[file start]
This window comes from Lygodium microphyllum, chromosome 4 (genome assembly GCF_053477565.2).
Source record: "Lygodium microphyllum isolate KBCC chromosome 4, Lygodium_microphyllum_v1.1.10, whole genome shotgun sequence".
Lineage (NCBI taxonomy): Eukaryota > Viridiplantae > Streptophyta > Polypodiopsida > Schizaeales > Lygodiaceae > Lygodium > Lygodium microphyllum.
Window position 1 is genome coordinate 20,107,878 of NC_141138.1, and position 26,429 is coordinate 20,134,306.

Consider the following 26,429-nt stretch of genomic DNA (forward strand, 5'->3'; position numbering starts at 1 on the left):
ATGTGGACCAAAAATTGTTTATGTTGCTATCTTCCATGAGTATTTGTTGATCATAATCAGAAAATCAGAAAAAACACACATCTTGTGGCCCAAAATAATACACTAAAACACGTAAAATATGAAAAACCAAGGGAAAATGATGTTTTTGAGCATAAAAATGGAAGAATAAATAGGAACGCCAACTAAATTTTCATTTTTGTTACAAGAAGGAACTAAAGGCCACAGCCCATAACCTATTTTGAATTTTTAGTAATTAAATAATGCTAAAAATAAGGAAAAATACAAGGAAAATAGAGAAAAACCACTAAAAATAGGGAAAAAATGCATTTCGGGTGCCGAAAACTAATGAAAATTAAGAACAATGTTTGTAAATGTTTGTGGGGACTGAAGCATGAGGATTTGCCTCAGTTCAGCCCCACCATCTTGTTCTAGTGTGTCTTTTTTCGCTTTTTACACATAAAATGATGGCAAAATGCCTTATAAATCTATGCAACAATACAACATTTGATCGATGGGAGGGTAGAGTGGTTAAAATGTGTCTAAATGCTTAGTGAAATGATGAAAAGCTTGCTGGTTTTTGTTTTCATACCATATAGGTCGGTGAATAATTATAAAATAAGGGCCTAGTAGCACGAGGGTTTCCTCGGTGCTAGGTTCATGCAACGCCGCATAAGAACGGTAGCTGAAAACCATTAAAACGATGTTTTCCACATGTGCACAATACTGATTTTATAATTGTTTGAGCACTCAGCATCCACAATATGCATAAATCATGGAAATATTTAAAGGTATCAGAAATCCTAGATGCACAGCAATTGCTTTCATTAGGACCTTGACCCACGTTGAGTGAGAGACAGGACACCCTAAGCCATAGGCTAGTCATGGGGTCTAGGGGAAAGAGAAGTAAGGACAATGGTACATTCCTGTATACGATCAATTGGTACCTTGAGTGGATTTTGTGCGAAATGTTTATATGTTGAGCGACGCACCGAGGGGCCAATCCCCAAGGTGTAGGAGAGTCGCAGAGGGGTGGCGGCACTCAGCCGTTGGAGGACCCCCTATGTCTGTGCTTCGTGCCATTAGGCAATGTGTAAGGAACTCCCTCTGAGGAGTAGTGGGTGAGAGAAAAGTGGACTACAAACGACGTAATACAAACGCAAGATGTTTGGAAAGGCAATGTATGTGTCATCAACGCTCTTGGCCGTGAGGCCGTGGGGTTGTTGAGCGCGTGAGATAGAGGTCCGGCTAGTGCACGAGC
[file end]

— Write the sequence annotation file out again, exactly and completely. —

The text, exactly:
This window comes from Lygodium microphyllum, chromosome 4 (genome assembly GCF_053477565.2).
Source record: "Lygodium microphyllum isolate KBCC chromosome 4, Lygodium_microphyllum_v1.1.10, whole genome shotgun sequence".
Lineage (NCBI taxonomy): Eukaryota > Viridiplantae > Streptophyta > Polypodiopsida > Schizaeales > Lygodiaceae > Lygodium > Lygodium microphyllum.
Window position 1 is genome coordinate 20,107,878 of NC_141138.1, and position 26,429 is coordinate 20,134,306.

Consider the following 26,429-nt stretch of genomic DNA (forward strand, 5'->3'; position numbering starts at 1 on the left):
ATGTGGACCAAAAATTGTTTATGTTGCTATCTTCCATGAGTATTTGTTGATCATAATCAGAAAATCAGAAAAAACACACATCTTGTGGCCCAAAATAATACACTAAAACACGTAAAATATGAAAAACCAAGGGAAAATGATGTTTTTGAGCATAAAAATGGAAGAATAAATAGGAACGCCAACTAAATTTTCATTTTTGTTACAAGAAGGAACTAAAGGCCACAGCCCATAACCTATTTTGAATTTTTAGTAATTAAATAATGCTAAAAATAAGGAAAAATACAAGGAAAATAGAGAAAAACCACTAAAAATAGGGAAAAAATGCATTTCGGGTGCCGAAAACTAATGAAAATTAAGAACAATGTTTGTAAATGTTTGTGGGGACTGAAGCATGAGGATTTGCCTCAGTTCAGCCCCACCATCTTGTTCTAGTGTGTCTTTTTTCGCTTTTTACACATAAAATGATGGCAAAATGCCTTATAAATCTATGCAACAATACAACATTTGATCGATGGGAGGGTAGAGTGGTTAAAATGTGTCTAAATGCTTAGTGAAATGATGAAAAGCTTGCTGGTTTTTGTTTTCATACCATATAGGTCGGTGAATAATTATAAAATAAGGGCCTAGTAGCACGAGGGTTTCCTCGGTGCTAGGTTCATGCAACGCCGCATAAGAACGGTAGCTGAAAACCATTAAAACGATGTTTTCCACATGTGCACAATACTGATTTTATAATTGTTTGAGCACTCAGCATCCACAATATGCATAAATCATGGAAATATTTAAAGGTATCAGAAATCCTAGATGCACAGCAATTGCTTTCATTAGGACCTTGACCCACGTTGAGTGAGAGACAGGACACCCTAAGCCATAGGCTAGTCATGGGGTCTAGGGGAAAGAGAAGTAAGGACAATGGTACATTCCTGTATACGATCAATTGGTACCTTGAGTGGATTTTGTGCGAAATGTTTATATGTTGAGCGACGCACCGAGGGGCCAATCCCCAAGGTGTAGGAGAGTCGCAGAGGGGTGGCGGCACTCAGCCGTTGGAGGACCCCCTATGTCTGTGCTTCGTGCCATTAGGCAATGTGTAAGGAACTCCCTCTGAGGAGTAGTGGGTGAGAGAAAAGTGGACTACAAACGACGTAATACAAACGCAAGATGTTTGGAAAGGCAATGTATGTGTCATCAACGCTCTTGGCCGTGAGGCCGTGGGGTTGTTGAGCGCGTGAGATAGAGGTCCGGCTAGTGCACGAGC